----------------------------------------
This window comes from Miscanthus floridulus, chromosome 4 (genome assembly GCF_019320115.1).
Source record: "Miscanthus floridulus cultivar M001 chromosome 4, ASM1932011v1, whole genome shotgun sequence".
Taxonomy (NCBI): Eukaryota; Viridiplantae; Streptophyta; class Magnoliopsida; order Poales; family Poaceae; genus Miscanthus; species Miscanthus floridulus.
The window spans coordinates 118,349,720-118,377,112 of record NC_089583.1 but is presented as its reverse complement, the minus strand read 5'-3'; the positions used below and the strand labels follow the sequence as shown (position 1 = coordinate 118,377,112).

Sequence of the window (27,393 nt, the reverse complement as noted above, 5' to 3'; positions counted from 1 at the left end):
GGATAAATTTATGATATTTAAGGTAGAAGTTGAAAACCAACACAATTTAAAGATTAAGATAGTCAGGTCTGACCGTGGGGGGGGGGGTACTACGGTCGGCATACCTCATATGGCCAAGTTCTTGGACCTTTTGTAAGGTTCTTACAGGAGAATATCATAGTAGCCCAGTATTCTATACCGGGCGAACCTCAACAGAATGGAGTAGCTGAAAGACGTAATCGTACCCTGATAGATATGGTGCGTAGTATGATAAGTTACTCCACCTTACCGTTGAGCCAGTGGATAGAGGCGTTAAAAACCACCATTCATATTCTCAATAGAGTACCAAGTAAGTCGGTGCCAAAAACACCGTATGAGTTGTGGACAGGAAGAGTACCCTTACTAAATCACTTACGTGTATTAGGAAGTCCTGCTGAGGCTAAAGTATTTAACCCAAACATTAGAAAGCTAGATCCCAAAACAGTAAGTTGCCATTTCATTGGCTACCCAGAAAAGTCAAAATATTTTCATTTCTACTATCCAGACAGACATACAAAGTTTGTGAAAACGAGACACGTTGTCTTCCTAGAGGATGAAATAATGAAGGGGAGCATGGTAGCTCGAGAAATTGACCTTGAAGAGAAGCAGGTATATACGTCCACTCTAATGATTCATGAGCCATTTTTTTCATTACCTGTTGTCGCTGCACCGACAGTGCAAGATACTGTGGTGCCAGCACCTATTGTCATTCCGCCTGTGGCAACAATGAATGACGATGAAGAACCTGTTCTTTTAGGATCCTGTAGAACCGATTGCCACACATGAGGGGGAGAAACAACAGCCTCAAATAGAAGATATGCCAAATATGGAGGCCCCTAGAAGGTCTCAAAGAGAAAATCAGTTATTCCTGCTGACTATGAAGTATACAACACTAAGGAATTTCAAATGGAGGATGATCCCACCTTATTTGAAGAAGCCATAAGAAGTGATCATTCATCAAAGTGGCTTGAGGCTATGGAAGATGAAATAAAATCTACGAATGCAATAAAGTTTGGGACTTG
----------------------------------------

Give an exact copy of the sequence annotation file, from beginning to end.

This window comes from Miscanthus floridulus, chromosome 4 (genome assembly GCF_019320115.1).
Source record: "Miscanthus floridulus cultivar M001 chromosome 4, ASM1932011v1, whole genome shotgun sequence".
Taxonomy (NCBI): Eukaryota; Viridiplantae; Streptophyta; class Magnoliopsida; order Poales; family Poaceae; genus Miscanthus; species Miscanthus floridulus.
The window spans coordinates 118,349,720-118,377,112 of record NC_089583.1 but is presented as its reverse complement, the minus strand read 5'-3'; the positions used below and the strand labels follow the sequence as shown (position 1 = coordinate 118,377,112).

Sequence of the window (27,393 nt, the reverse complement as noted above, 5' to 3'; positions counted from 1 at the left end):
GGATAAATTTATGATATTTAAGGTAGAAGTTGAAAACCAACACAATTTAAAGATTAAGATAGTCAGGTCTGACCGTGGGGGGGGGGGTACTACGGTCGGCATACCTCATATGGCCAAGTTCTTGGACCTTTTGTAAGGTTCTTACAGGAGAATATCATAGTAGCCCAGTATTCTATACCGGGCGAACCTCAACAGAATGGAGTAGCTGAAAGACGTAATCGTACCCTGATAGATATGGTGCGTAGTATGATAAGTTACTCCACCTTACCGTTGAGCCAGTGGATAGAGGCGTTAAAAACCACCATTCATATTCTCAATAGAGTACCAAGTAAGTCGGTGCCAAAAACACCGTATGAGTTGTGGACAGGAAGAGTACCCTTACTAAATCACTTACGTGTATTAGGAAGTCCTGCTGAGGCTAAAGTATTTAACCCAAACATTAGAAAGCTAGATCCCAAAACAGTAAGTTGCCATTTCATTGGCTACCCAGAAAAGTCAAAATATTTTCATTTCTACTATCCAGACAGACATACAAAGTTTGTGAAAACGAGACACGTTGTCTTCCTAGAGGATGAAATAATGAAGGGGAGCATGGTAGCTCGAGAAATTGACCTTGAAGAGAAGCAGGTATATACGTCCACTCTAATGATTCATGAGCCATTTTTTTCATTACCTGTTGTCGCTGCACCGACAGTGCAAGATACTGTGGTGCCAGCACCTATTGTCATTCCGCCTGTGGCAACAATGAATGACGATGAAGAACCTGTTCTTTTAGGATCCTGTAGAACCGATTGCCACACATGAGGGGGAGAAACAACAGCCTCAAATAGAAGATATGCCAAATATGGAGGCCCCTAGAAGGTCTCAAAGAGAAAATCAGTTATTCCTGCTGACTATGAAGTATACAACACTAAGGAATTTCAAATGGAGGATGATCCCACCTTATTTGAAGAAGCCATAAGAAGTGATCATTCATCAAAGTGGCTTGAGGCTATGGAAGATGAAATAAAATCTACGAATGCAATAAAGTTTGGGACTTG